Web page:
The sculptor famed for his Wolfe Tone statue has left an indelible mark on the Irish landscape, writes Liam Collins
The sculptor Edward Delaney, whose monuments grace important public spaces in Dublin and elsewhere, died in Connemara last Tuesday.
Born in Claremorris, Co Mayo, in 1930, he is probably best known for his Wolfe Tone monument at the corner of St Stephen's Green and the Thomas Davis fountain in College Green in Dublin. But his work is to be found in many other places from Dublin to Connemara and in many private collections.
His father was a woodcutter on the estate of Lord Oranmore and Browne in Mayo and with typical Irish irony one of his Lordship's sons, Garech Browne, was a great friend and benefactor of Eddie Delaney, during their roistering days around Dublin in the Sixties and Seventies.
Among the last old friends to visit Delaney, who had been ill for some time, was the actor John Hurt, who called to see him the Saturday before he died.
Many of his large family were at his bedside when he passed away in Carraroe, Co Galway, where he had been living for over two decades.
Having little interest in formal education, Delaney left school at 14, by which time he had already applied to the Royal Hibernian Academy to see if he could gain admission to the College of Art.
When he did eventually get to Dublin he attended classes without ever formally being admitted to the college. There he came under the influence of the painter Sean Keating.
The college was then housed in the same complex as the National Library and there Delaney discovered a book about casting bronze which became his bible and gave him the style which initially made him famous.
After the College of Art he left to work in Germany and he liked to tell the story of an encounter he had in a bar in Munich with a young United States serviceman called Elvis Presley. He was also commissioned by jazz musician Louis Armstrong to make a commemorative statue for the children left behind by the servicemen after their stint in Germany.
He came back to Dublin where his patrons included architect Michael Scott, James White of the National Gallery and the writer Mervyn Wall.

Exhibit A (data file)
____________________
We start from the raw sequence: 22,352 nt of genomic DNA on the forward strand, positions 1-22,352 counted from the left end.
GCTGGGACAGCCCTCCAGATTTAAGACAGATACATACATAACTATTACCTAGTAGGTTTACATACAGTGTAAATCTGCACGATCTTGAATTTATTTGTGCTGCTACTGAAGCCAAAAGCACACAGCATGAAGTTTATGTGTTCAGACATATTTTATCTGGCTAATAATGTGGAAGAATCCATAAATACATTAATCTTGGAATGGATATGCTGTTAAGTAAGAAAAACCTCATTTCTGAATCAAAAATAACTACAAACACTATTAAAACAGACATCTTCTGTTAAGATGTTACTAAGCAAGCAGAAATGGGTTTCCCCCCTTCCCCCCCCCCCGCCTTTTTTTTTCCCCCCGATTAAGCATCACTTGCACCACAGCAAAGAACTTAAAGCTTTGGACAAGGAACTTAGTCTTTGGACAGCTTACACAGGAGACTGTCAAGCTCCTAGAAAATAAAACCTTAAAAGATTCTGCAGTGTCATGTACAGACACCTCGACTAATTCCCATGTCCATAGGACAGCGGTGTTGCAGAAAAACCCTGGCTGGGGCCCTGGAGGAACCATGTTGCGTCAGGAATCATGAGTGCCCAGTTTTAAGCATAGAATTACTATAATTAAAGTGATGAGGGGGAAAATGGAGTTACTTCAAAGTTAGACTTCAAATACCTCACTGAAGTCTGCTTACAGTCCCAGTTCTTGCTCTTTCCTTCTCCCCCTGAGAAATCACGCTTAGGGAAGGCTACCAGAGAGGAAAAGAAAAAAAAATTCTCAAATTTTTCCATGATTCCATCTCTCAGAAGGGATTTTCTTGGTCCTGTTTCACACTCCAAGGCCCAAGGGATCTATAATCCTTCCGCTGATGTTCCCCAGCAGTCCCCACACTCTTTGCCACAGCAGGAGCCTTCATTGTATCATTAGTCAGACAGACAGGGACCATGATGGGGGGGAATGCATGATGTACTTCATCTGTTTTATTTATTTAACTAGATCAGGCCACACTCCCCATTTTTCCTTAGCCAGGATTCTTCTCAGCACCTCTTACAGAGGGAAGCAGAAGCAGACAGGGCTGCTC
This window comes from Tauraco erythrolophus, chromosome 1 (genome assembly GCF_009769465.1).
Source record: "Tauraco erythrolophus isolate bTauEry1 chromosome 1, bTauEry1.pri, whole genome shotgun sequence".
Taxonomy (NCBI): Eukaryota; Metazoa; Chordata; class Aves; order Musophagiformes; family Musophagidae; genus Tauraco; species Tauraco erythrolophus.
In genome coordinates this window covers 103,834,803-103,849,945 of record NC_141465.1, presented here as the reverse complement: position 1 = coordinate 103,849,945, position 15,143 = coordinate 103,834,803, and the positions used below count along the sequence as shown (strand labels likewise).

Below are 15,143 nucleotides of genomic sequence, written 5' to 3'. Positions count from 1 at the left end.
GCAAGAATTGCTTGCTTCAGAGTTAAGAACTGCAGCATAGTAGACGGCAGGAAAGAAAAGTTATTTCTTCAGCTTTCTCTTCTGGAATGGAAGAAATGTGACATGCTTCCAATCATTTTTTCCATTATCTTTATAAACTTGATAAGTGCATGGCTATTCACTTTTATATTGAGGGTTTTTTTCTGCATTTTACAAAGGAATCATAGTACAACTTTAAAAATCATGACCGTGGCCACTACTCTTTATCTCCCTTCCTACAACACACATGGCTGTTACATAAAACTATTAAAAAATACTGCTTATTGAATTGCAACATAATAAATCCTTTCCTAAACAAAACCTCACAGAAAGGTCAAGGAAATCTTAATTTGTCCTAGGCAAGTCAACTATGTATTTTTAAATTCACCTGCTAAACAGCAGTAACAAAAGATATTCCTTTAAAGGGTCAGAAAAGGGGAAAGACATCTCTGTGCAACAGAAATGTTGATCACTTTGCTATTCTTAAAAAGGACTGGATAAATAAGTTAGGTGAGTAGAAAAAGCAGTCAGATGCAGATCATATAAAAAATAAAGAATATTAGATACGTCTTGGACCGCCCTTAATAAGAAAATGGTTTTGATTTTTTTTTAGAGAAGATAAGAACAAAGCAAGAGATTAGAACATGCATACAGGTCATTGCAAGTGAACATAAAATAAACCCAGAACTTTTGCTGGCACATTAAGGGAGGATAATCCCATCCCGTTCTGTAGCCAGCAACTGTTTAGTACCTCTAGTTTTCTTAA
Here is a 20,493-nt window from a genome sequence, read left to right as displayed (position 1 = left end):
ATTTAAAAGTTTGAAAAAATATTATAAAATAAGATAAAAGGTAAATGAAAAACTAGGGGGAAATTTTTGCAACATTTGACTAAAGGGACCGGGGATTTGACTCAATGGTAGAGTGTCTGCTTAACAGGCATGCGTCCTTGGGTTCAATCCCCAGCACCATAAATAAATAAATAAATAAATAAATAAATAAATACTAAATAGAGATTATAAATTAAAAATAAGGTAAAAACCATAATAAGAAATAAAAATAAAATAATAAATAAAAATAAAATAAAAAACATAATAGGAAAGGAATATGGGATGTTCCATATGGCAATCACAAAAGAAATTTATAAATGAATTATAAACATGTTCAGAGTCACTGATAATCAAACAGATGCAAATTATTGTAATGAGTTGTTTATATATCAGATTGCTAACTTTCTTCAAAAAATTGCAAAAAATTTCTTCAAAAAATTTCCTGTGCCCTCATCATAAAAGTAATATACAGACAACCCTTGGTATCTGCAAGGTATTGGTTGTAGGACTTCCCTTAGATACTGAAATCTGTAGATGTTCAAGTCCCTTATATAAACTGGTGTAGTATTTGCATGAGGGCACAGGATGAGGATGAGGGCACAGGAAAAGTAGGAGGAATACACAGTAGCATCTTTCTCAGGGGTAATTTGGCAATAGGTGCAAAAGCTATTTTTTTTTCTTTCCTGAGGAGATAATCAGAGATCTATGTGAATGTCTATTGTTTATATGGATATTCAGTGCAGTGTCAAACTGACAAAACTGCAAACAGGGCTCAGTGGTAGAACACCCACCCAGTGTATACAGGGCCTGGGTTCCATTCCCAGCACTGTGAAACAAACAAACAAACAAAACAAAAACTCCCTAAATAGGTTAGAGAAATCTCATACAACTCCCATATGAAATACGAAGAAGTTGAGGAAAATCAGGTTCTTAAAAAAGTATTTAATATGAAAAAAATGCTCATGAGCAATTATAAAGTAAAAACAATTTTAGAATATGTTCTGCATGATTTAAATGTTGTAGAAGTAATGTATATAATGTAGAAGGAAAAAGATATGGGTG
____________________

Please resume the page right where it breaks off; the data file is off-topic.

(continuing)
He was also a familiar part of Dublin's bohemian artistic community, mixing with writers, artists and luminaries such as publican and writer John Ryan, the young government minister Charles Haughey, rugby player Karl Mullen, and sundry musicians like Seamus Ennis and members of The Chieftains and The Dubliners.
"Your father was some man," Charles Haughey once said in admiration to his son, writer Eamon Delaney, which was in itself some statement.
He married Nancy O'Brien, from Cootehill, Co Cavan, and they had five children, Eamon, Colm, Catherine, Garech, and Hugh. He lived in Dun Laoghaire where he had a foundry and where many of his major public works were completed.
These included the well-known figures of Tone and Davis and other major sculpture work for University College Dublin, banks and corporations as well as smaller works for private collections.
In 1971 his Wolfe Tone memorial opposite the Shelbourne Hotel was blown up -- it is thought in loyalist retaliation for the IRA demolition of Nelson's Pillar. Asked who was going to pay for the damage, he replied: "The country, I suppose, it's malicious damage, isn't it?"
Apart from sculpture, he designed the distinctive album covers for The Chieftains' records and he considered a Finnegan's Wake piece in Dame Street for the First National Bank of Chicago among his best works. Although he was best known for his larger works, he made a variety of sculptures of all sizes and dimensions and his family recently bought back some of his earlier work from the estate of the late Karl Mullen.
Asked to define a work of art he replied: "No one should ask what a work of art is.'' And asked why people bought his pieces, he said: "Fifty per cent because they appreciate them, 50 per cent as an investment."
Delaney had an ambivalent attitude to Dublin -- he enjoyed the social life and the access he had, but felt it was a distraction from his work.
In the mid-Eighties he decided to move to Connemara to begin a new phase of his life and he opened a sculpture park, abandoned his previous style and began a series of experimental works called 'steel trees'.
He separated from his wife and had two children, Emer and Ronan, with his new partner, Dr Anne Gillan.
His studio in Connemara became a place where writers and artists would call, but his new style was never as popular as his earlier work.
Eddie Delaney was a loving father, a colourful character and as a sculptor he has left his own indelible mark on the landscape of Ireland.
He was buried in Crossboyne Church near Claremorris, Co Galway, yesterday.